Mexico has approved a plan to register biometric data, names, and addresses of cell phone users in a database, in what activists say is an alarming decision. The Mexican government has already failed several times to protect personal data.
The Senate of the Republic of Mexico approved and then published on April 16 a decree that modifies the Mexican law on telecommunications and broadcasting to create the National Registry of Mobile Telephony Users (Padrón Nacional de Usuarios de Telefonía Móvil, PANAUT, in Spanish).
The registry is a database that includes information about the subscribers of cell phone services, managed by telephone operators. This is what the decree establishes:
Registration of the cell phone number in the National Registry of Mobile Telephony Users will be mandatory for the users, who will have to provide official identification, proof of address and biometric data for the activation of the cell phone services (…)
This means that cell phone users in Mexico are required to register their SIM cards along with their personal and biometric data, such as fingerprints and facial features. The telephone operators will be in charge of collecting and managing these records. It is estimated that the creation of the registry will cost 700 million pesos, or &35.4 million U.S. dollars.
The justification for making these legislative changes, according to the Mexican Senate, is the “collaboration with the competent authorities in matters of security and justice in matters related to the commission of unlawful acts.” By 2019, an estimated 22.3 million people were victims of crime, according to national data. Achieving “peace and security” was one of the most important core promises of Mexican President Andrés Manuel Lopez Obrador when he was elected in 2018.
Criticisms arose during the legislative procedure and after its approval. The civil society organization Network for the Defense of Digital Rights, or R3D, warned in the early stages that there is no evidence this type of mechanism contributes to the reduction of crimes. They also said these mechanisms are easy to evade. Meanwhile, the database would also violate fundamental rights such as privacy and could jeopardize the security of individuals due to the possibility of unauthorized access or leakage of personal data. The organization states that it would affect the presumption of innocence since “the reform establishes that all legal acts performed from a cell phone number [will be attributed] to the person registered into the registry,” meaning that people would have to prove that they cannot be held responsible in the event of theft or impersonation, for example.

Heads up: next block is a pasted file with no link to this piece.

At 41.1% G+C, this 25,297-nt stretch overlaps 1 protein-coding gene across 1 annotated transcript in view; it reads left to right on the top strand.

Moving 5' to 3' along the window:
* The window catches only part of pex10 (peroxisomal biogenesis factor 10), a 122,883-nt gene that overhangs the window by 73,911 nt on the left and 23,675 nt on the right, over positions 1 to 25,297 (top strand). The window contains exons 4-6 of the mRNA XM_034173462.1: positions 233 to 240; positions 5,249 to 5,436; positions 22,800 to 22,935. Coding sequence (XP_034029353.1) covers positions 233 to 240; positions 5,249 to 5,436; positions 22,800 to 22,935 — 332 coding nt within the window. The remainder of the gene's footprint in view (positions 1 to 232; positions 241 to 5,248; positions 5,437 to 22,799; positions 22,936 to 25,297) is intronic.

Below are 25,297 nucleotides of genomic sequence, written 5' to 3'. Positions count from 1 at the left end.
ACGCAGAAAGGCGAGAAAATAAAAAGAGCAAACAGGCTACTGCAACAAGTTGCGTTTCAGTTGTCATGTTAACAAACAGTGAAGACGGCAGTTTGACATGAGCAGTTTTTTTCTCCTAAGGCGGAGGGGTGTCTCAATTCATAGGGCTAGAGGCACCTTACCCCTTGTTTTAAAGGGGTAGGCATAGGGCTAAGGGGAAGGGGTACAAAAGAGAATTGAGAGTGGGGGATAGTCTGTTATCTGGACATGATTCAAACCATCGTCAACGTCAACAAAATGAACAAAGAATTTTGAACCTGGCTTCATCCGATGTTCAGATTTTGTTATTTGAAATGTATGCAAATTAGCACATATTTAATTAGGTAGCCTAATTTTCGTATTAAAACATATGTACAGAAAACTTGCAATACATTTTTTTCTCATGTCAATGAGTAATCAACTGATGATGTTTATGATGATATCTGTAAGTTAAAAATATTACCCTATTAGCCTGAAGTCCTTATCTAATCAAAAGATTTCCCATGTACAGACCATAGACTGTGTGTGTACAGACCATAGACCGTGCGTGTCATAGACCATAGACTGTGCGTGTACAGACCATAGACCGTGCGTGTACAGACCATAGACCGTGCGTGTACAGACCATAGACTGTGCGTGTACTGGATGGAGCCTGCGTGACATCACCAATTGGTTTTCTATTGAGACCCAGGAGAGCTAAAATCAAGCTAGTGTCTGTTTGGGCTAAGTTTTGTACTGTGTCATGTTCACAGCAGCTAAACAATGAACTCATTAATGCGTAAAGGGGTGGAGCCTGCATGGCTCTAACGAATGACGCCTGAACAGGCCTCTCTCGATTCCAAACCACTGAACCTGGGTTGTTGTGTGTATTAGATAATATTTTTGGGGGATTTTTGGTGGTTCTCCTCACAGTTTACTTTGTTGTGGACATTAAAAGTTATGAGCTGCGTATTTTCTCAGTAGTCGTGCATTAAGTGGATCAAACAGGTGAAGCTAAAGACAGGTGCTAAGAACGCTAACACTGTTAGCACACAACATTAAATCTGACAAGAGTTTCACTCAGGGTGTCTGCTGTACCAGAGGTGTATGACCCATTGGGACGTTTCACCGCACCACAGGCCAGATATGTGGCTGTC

One sector of the electronic telecommunications industry, which comprises 1,000 companies, asked the legislators to reject the bill. They argue that it would be difficult to create a database in an environment where each operator uses different technologies and that this initiative would discourage further investment, in addition to the claim that it would not reduce crime levels.
In Mexico, while there is an increase in trust in the federal government according to official figures, Mexicans also reported a 7.5 percent increase in the number of corruption victims, according to the 2019 National Survey on the Quality and Impact of the Government. Organizations fear that the list of personal data will be lost and fall into the hands of malicious individuals, thus increasing the feeling of insecurity.
Several cases were documented in Mexico where government institutions have failed to protect personal data, according to the federal agency in charge of personal data protection. One of the most recent examples is the Ministry of Public Function, which disclosed the data of 830,000 civil servants of the federal administration.
Another similar case occurred in the health sector. In 2018, 2.3 million clinical records were leaked and released from the state of Michoacán. Federal authorities determined that the “potential responsibility” lay with the technology company Hova Health. Within the same sector, in 2020, an investigation revealed that personal data of patients employed by the State were available on internet search engines.
The creation of a similar registry was attempted in 2009, the so-called National Registry of Mobile Telephony Users (Registro Nacional de Usuarios de Telefonía Móvil, or RENAUT, in Spanish). It had been operational for only two months before it was discontinued after it was reported that the database was for sale. In 2013, the electoral registry was also for sale online.
Citizens have taken legal action against the creation of the cell phone registry, but the majority of these actions were dismissed by the judges. For its part, the National Institute for Transparency, Access to Information and Protection of Personal Data (Instituto Nacional de Transparencia, Acceso a la Información y Protección de Datos Personales in Spanish) decided to file an action for lack of compliance with the Constitution because it considers that the registry violates the protection of personal data and access to information. The Federal Telecommunications Institute (Instituto Federal de Telecomunicaciones, or IFT, in Spanish) also joined these actions, on the grounds that it could not allocate resources for the creation and operation of the registry, since no budget was approved, and it could also affect freedom of expression and access to telecommunications services.
For its part, the initiative #NoALPadrón (#NoToTheRegistry), made of 10 social organizations, demanded that the National Commission for Human Rights (Comisión Nacional de Derechos Humanos, or CNDH, in Spanish), an autonomous state agency, file an action to challenge the unconstitutionality of the registry. However, the Commission responded that it would not join and will only follow up.
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